Confused yet? I know I am.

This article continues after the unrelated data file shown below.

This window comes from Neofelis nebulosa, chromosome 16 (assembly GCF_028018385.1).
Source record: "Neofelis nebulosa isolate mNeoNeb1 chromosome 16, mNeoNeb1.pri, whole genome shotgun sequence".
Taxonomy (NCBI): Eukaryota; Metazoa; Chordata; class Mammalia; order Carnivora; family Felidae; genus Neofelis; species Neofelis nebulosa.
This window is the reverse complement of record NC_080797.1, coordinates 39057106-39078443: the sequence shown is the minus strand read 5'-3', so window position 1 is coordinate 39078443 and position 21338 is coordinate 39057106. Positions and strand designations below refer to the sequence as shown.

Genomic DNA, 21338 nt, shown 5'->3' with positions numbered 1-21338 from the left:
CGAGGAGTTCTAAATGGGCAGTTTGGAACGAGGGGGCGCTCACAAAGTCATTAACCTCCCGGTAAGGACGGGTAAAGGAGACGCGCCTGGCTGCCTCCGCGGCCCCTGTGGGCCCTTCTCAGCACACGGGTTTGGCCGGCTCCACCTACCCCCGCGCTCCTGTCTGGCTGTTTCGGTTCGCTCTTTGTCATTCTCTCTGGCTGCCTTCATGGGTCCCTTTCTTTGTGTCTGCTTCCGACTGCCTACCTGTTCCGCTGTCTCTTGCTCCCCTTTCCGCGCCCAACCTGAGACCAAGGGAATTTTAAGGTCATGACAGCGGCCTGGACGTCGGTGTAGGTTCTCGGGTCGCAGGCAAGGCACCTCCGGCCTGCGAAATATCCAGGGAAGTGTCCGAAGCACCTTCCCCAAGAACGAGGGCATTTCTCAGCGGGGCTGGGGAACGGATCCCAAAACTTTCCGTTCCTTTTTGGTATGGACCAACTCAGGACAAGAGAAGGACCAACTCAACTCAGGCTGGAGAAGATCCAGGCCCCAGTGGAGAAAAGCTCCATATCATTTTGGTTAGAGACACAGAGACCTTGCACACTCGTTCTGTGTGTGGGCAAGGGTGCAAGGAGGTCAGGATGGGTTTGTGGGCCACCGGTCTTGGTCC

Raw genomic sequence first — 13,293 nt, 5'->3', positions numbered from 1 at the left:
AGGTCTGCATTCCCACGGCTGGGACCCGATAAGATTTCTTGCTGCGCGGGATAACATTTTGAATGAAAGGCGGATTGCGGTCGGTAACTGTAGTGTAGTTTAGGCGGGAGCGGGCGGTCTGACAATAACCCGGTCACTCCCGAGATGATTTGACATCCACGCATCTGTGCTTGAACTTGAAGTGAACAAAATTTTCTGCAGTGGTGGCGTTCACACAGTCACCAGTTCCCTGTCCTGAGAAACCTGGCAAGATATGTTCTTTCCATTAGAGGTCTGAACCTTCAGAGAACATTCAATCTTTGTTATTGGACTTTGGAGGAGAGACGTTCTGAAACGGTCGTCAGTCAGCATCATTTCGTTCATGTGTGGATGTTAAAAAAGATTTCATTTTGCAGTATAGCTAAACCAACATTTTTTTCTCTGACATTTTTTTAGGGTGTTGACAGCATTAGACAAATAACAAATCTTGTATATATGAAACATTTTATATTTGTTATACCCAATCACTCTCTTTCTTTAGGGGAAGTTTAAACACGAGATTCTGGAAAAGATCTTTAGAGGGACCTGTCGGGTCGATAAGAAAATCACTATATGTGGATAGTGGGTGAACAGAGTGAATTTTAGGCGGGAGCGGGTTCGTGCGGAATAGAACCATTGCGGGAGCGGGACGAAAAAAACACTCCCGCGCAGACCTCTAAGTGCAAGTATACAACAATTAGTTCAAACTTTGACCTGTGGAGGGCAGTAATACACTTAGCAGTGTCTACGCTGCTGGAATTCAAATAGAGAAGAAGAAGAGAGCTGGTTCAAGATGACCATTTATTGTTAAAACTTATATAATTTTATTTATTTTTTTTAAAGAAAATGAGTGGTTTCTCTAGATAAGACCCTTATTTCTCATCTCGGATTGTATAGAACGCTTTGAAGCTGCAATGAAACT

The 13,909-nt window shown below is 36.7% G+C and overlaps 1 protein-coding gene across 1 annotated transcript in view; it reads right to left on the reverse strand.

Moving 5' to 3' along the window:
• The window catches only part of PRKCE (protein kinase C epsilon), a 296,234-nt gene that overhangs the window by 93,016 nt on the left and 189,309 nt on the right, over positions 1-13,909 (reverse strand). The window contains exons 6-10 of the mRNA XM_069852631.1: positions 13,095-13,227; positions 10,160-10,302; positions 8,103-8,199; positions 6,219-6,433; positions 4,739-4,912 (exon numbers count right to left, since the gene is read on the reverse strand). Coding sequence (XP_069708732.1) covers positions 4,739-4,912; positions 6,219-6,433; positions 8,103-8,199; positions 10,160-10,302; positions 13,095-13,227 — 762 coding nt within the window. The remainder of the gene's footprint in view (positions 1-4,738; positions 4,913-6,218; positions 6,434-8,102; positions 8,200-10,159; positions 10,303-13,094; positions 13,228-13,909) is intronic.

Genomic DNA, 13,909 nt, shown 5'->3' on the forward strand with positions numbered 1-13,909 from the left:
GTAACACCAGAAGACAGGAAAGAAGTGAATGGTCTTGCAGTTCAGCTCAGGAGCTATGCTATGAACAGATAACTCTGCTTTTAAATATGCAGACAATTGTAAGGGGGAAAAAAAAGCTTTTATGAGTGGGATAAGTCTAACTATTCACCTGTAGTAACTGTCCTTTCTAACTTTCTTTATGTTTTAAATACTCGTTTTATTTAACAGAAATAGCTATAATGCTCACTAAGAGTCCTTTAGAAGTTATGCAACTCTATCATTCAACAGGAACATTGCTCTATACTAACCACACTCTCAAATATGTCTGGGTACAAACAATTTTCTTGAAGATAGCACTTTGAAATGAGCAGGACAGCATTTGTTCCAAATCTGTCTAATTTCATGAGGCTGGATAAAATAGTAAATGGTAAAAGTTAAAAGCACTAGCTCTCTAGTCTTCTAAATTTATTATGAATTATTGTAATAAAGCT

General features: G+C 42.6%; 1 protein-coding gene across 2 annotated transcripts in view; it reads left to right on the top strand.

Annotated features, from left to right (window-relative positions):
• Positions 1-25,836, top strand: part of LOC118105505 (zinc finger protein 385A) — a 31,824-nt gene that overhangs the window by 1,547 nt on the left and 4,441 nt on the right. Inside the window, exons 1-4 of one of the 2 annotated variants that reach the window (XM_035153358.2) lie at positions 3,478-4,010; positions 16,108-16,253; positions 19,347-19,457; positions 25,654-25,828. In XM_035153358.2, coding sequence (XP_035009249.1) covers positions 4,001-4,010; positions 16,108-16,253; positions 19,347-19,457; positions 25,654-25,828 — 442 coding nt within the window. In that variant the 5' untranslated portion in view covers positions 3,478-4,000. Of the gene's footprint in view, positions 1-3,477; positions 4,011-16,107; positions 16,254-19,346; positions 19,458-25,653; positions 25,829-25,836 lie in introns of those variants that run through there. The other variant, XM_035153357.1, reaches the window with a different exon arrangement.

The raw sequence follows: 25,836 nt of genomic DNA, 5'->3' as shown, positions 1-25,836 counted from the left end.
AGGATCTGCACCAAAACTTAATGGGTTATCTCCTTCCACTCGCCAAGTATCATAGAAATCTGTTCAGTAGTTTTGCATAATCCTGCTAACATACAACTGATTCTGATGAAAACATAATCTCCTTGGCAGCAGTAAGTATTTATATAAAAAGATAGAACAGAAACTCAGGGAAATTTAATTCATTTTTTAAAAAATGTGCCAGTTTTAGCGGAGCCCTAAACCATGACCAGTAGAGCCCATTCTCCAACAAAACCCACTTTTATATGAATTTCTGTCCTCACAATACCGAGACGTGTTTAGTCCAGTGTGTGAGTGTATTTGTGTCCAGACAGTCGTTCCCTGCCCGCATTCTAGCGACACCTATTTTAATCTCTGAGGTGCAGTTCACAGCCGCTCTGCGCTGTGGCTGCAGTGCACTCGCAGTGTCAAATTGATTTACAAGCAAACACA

Let's ground this in something practical. My take on the difficulty most people have with sustaining a diet and exercise regimen is that it hasn't become an authentic self-expression. It hasn't risen to the level of an authentic commitment. We all have pre-existing commitments that conflict with new commitments: eating whatever we want, whenever we want, for example. The difference between a commitment-as-a-burden (and thus a test of will) and a commitment-as-self-expression is simply being truthful with yourself at the outset: do you want to be that person in the future? If you really do want it then you have to start being that person you want to be. Because, you can't "BE" the same person you've always been and do what you've always done and expect to make a difference in yourself and your circumstances down the road. An authentic commitment in essence is who you are when you are doing the things you do every day. You = commitment = action=self expression. If you want to be happy, then why not be happy? If you want to be more fit, then be more fit. If you want to lose 10lbs and don't know how, go join Weight Watchers or Jenny Craig. Educate yourself. Be the commitment "I want to lose 10lbs" and get into action. A plan is always useful...even if it is only a temporary chart for navigation. There is no right way to do it and the only wrong way to go about it is to do nothing at all.